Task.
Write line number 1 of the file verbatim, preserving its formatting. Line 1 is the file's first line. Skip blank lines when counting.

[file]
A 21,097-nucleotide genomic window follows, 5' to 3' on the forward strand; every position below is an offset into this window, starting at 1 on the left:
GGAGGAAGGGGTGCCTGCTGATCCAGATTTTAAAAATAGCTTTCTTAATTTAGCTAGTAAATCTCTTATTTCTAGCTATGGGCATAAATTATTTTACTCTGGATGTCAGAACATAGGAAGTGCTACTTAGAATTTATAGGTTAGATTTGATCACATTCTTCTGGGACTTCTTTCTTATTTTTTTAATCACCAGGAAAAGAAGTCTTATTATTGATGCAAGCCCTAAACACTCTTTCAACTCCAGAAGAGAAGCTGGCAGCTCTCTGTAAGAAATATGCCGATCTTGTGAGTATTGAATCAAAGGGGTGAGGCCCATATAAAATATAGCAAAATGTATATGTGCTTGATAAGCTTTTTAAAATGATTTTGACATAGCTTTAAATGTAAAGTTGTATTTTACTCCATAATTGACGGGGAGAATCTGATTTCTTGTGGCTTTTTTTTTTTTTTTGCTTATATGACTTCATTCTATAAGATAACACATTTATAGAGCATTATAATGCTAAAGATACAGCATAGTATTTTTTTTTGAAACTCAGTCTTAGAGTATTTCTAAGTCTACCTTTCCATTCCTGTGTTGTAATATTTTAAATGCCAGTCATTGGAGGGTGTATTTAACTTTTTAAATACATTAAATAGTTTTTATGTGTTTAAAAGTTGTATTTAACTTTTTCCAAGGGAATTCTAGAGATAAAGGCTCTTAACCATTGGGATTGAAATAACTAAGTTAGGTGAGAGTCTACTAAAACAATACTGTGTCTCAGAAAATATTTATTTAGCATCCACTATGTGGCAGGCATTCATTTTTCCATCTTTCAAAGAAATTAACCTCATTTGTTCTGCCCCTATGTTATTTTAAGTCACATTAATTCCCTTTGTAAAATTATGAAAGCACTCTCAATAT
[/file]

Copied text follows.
A 21,097-nucleotide genomic window follows, 5' to 3' on the forward strand; every position below is an offset into this window, starting at 1 on the left: